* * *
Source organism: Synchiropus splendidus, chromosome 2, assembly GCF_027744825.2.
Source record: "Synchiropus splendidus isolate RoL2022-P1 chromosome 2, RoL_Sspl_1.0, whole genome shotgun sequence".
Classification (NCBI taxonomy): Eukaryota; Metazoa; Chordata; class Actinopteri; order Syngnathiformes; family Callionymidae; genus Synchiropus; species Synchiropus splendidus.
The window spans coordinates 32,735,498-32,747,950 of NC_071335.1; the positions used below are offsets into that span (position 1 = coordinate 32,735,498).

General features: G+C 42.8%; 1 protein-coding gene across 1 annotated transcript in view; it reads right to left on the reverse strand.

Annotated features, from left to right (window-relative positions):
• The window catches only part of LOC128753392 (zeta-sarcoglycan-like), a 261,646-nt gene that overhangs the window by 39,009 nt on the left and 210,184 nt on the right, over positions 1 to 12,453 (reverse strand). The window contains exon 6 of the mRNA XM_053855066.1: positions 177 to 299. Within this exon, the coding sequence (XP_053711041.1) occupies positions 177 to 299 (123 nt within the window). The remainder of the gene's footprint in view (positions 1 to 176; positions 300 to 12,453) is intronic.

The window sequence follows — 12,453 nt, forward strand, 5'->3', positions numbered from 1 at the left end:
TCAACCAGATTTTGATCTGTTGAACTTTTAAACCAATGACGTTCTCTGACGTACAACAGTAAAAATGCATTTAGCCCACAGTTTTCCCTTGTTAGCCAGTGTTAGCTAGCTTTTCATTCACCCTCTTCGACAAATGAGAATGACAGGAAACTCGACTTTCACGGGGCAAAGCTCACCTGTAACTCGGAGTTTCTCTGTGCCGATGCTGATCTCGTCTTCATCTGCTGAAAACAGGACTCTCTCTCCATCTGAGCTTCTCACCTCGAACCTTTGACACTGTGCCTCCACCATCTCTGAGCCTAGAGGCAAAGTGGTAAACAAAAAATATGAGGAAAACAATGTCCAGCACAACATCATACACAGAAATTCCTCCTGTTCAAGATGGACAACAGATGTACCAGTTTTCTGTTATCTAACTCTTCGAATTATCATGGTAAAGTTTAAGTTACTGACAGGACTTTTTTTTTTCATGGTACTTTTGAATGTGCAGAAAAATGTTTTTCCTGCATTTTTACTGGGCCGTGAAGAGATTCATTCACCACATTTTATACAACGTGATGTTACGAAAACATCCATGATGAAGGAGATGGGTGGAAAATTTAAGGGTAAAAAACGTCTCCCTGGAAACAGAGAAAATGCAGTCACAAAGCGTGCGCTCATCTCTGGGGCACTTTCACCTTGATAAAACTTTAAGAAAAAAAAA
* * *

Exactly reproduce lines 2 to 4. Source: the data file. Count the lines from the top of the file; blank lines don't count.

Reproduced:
Source record: "Synchiropus splendidus isolate RoL2022-P1 chromosome 2, RoL_Sspl_1.0, whole genome shotgun sequence".
Classification (NCBI taxonomy): Eukaryota; Metazoa; Chordata; class Actinopteri; order Syngnathiformes; family Callionymidae; genus Synchiropus; species Synchiropus splendidus.
The window spans coordinates 32,735,498-32,747,950 of NC_071335.1; the positions used below are offsets into that span (position 1 = coordinate 32,735,498).